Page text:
Partisan-stoked doubts about the legitimacy of the president (of whatever party) have become fashionable in the 21st century, but in the run-up to President Trump’s inauguration, their intensity has spiked. No doubt many in the media and the partisan opposition would be lobbing some of these attacks against any Republican; the claim that Trump is shockingly terrible would be more persuasive if similar denunciations had not been leveled against Mitt Romney, John McCain, and George W. Bush. Nevertheless, the fierceness of the anti-Trump backlash is striking. Popular narratives to the contrary, Trump’s election is less a cause of our current crisis than a sign of it. In the months ahead, then, we need to attend to the conditions that have led to such a radical disruption in our politics.
Normally, radical outsiders don’t win the presidency. In looking for a president, the American people usually balance a taste for novelty with a respect for experience. So it’s telling indeed that Trump is the first person elected to the presidency without any prior experience in elected office or other government service. Only when the mandarins of consensus have proven both so parochial and so inept could such an outsider have smashed his way into the White House. A series of institutional failures led to President Trump’s ascendancy. We have been treated to the spectacle of an elite that has promised too much and so often failed so spectacularly. Our public rhetoric has been frozen by nostalgia and an elite reliance on what Josh Barro has called “no-choice politics” to enforce a narrow consensus on immigration, trade, and other issues. Trump’s campaign was powered by denunciations of various debacles over the past decade, whether in foreign affairs, the economy, or national security.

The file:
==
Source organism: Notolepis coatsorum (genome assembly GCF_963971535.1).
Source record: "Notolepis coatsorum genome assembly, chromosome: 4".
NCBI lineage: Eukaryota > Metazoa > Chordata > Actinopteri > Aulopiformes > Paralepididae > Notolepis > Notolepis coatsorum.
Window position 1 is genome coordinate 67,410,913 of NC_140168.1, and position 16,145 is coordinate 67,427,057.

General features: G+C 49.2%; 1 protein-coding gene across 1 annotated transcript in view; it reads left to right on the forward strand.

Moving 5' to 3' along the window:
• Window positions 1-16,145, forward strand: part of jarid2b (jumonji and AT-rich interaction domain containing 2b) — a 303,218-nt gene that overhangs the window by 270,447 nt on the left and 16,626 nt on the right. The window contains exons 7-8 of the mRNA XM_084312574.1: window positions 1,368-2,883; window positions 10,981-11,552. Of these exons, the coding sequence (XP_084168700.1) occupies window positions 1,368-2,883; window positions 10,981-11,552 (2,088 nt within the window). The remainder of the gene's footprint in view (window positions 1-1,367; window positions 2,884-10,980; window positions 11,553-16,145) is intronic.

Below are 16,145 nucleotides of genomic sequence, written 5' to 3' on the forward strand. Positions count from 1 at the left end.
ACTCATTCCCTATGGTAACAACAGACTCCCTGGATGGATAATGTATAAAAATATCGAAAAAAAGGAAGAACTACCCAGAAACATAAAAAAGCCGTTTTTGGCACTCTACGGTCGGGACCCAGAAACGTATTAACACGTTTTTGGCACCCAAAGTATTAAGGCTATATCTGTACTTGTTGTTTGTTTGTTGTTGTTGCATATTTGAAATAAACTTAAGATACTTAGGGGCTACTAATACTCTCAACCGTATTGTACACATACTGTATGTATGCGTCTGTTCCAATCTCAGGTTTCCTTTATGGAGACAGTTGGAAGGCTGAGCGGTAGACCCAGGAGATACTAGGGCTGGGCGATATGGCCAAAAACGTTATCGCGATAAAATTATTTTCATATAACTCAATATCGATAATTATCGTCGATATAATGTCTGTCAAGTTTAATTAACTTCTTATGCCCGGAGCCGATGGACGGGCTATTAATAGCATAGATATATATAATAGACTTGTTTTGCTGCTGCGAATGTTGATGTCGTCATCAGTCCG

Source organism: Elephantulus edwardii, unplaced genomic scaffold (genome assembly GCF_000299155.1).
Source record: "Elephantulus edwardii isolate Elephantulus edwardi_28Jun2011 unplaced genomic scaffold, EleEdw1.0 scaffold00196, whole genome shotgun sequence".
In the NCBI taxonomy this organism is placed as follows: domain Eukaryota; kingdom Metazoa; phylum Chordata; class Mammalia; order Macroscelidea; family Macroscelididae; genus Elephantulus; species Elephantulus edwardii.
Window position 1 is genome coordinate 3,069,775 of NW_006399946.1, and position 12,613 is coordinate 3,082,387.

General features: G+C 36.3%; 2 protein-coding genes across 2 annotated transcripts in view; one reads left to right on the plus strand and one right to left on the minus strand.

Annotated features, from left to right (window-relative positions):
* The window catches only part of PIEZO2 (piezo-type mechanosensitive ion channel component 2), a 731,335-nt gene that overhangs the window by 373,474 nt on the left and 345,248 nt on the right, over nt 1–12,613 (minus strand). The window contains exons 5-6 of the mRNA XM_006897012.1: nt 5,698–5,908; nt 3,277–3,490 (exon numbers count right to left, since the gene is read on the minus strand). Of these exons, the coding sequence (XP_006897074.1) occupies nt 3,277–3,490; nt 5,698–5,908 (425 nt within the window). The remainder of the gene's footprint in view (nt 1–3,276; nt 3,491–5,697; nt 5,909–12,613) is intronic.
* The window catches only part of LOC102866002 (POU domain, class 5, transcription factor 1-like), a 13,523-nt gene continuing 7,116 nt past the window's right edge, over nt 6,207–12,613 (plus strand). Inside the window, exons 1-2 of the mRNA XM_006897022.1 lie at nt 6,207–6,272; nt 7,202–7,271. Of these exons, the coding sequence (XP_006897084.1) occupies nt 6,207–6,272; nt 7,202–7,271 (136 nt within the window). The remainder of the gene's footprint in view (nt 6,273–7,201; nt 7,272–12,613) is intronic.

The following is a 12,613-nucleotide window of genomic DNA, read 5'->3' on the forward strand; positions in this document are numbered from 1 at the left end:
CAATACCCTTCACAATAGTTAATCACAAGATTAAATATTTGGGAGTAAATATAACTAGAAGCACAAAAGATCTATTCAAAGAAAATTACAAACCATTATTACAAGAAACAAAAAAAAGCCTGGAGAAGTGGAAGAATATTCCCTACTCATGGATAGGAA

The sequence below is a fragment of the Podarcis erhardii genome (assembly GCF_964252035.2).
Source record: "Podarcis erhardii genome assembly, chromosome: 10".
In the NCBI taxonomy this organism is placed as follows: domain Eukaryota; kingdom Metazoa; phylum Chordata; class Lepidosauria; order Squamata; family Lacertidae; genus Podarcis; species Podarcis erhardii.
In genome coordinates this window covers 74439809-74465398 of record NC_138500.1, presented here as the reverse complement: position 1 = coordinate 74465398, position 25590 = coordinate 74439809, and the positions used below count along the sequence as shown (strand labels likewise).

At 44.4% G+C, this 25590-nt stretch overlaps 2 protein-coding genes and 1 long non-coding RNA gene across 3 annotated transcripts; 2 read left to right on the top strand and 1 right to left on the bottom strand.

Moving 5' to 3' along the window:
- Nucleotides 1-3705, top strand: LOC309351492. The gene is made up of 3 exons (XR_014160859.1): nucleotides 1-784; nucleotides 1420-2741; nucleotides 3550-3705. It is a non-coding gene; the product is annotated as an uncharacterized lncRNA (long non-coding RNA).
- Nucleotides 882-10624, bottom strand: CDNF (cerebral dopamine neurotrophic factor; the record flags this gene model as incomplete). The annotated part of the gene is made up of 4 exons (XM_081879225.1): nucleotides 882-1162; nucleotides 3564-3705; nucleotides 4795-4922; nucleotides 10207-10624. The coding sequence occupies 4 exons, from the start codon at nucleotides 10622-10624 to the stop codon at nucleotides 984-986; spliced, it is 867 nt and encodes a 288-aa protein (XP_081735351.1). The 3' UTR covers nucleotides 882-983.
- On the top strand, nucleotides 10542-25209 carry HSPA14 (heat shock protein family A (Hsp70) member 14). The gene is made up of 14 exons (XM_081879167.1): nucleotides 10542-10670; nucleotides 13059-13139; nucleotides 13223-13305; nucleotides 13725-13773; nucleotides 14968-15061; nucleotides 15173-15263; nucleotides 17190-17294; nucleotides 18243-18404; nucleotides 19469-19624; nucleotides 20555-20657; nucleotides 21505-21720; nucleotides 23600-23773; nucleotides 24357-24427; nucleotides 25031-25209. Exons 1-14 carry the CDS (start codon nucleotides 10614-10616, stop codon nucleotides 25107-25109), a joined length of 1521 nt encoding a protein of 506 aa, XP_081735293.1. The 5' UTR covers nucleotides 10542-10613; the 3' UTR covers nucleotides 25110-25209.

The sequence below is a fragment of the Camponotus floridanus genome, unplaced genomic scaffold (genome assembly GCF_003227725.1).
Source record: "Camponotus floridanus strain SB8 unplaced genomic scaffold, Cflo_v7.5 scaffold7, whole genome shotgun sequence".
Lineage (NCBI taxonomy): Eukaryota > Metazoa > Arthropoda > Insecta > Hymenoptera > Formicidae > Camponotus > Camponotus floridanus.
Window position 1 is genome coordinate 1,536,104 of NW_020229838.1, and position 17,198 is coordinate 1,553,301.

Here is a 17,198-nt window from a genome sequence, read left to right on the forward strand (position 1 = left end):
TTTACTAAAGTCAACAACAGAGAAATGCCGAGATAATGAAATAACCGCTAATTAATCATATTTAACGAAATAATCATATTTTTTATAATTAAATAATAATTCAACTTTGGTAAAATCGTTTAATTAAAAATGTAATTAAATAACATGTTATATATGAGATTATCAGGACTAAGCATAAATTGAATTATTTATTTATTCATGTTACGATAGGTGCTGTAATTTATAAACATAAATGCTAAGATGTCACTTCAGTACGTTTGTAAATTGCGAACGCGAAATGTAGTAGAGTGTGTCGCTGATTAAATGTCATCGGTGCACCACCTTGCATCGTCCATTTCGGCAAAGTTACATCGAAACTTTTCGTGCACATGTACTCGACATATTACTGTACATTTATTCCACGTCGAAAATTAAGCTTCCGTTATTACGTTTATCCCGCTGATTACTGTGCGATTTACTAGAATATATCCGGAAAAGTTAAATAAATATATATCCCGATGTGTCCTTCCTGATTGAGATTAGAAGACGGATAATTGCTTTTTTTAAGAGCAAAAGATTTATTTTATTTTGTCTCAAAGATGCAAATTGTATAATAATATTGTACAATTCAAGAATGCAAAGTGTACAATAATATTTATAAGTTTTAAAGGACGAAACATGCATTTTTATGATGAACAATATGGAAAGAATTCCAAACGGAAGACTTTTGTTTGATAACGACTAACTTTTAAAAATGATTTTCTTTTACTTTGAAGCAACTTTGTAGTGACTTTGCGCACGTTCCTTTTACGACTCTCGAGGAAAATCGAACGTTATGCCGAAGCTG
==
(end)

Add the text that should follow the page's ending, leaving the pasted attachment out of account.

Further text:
The populist insurgency takes place in the context of plummeting faith in major institutions, from Congress to large corporations to the press. Partisan political organizations aside, many institutional agents in American life resisted Trump strenuously — from major media organizations to the professional classes who dominate the Beltway. After reveling in his political electricity in 2015, TV news channels portrayed much of the 2016 general election as a trial of his alleged shortcomings. Few national newspapers endorsed him; USA Today, which had never before endorsed a presidential candidate, outright anti-endorsed Trump. By and large, those who occupy the commanding heights of culture — in the media, the academy, and Silicon Valley — treated Trump as an existential foe. Even many marquee conservative names opposed him.
And yet Trump still ended up with the most commanding Electoral College majority of any Republican in a generation. Although that majority hangs on a relatively slim number of individual votes, the fact that Trump achieved that result despite massive institutional opposition is a sign of how dissatisfied voters were with the status quo and Hillary Rodham Clinton, the alternative it offered. (That American politics offered only Hillary Clinton as a plausible, competitive alternative to Trump in the general election is itself a searing indictment of the current status quo.)
If we are interested in defending republican governance, we should not cheer this crisis of institutional faith. Institutions diffuse power and cultivate the networks of trust and competence that are crucial for maintaining civil society. In order to address the current crisis, we should focus on the reform of institutions rather than the destruction of them.